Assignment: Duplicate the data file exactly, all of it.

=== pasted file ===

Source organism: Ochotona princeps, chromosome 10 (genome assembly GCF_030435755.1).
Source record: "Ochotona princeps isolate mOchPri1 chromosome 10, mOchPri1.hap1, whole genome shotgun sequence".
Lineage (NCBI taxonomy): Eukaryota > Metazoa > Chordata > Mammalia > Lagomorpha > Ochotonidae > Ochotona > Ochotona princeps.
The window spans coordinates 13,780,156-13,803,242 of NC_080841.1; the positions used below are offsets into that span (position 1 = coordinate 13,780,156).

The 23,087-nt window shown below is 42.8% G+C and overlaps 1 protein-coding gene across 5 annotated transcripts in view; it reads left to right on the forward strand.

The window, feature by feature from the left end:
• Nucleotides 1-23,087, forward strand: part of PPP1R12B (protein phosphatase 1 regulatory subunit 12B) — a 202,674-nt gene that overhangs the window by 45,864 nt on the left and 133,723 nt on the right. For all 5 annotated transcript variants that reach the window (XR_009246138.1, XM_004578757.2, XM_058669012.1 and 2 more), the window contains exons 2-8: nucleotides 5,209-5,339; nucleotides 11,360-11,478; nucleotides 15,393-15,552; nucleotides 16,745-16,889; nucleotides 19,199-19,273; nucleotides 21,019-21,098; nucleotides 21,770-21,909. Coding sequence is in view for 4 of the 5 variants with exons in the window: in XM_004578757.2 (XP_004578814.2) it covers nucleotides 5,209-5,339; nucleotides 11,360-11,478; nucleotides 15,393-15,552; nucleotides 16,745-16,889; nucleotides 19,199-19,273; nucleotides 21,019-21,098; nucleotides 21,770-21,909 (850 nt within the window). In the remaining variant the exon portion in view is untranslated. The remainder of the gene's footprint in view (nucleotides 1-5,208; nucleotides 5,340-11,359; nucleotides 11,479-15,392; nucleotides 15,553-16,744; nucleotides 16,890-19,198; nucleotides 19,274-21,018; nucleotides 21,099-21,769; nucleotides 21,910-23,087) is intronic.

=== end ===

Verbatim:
Source organism: Ochotona princeps, chromosome 10 (genome assembly GCF_030435755.1).
Source record: "Ochotona princeps isolate mOchPri1 chromosome 10, mOchPri1.hap1, whole genome shotgun sequence".
Lineage (NCBI taxonomy): Eukaryota > Metazoa > Chordata > Mammalia > Lagomorpha > Ochotonidae > Ochotona > Ochotona princeps.
The window spans coordinates 13,780,156-13,803,242 of NC_080841.1; the positions used below are offsets into that span (position 1 = coordinate 13,780,156).

The 23,087-nt window shown below is 42.8% G+C and overlaps 1 protein-coding gene across 5 annotated transcripts in view; it reads left to right on the forward strand.

The window, feature by feature from the left end:
• Nucleotides 1-23,087, forward strand: part of PPP1R12B (protein phosphatase 1 regulatory subunit 12B) — a 202,674-nt gene that overhangs the window by 45,864 nt on the left and 133,723 nt on the right. For all 5 annotated transcript variants that reach the window (XR_009246138.1, XM_004578757.2, XM_058669012.1 and 2 more), the window contains exons 2-8: nucleotides 5,209-5,339; nucleotides 11,360-11,478; nucleotides 15,393-15,552; nucleotides 16,745-16,889; nucleotides 19,199-19,273; nucleotides 21,019-21,098; nucleotides 21,770-21,909. Coding sequence is in view for 4 of the 5 variants with exons in the window: in XM_004578757.2 (XP_004578814.2) it covers nucleotides 5,209-5,339; nucleotides 11,360-11,478; nucleotides 15,393-15,552; nucleotides 16,745-16,889; nucleotides 19,199-19,273; nucleotides 21,019-21,098; nucleotides 21,770-21,909 (850 nt within the window). In the remaining variant the exon portion in view is untranslated. The remainder of the gene's footprint in view (nucleotides 1-5,208; nucleotides 5,340-11,359; nucleotides 11,479-15,392; nucleotides 15,553-16,744; nucleotides 16,890-19,198; nucleotides 19,274-21,018; nucleotides 21,099-21,769; nucleotides 21,910-23,087) is intronic.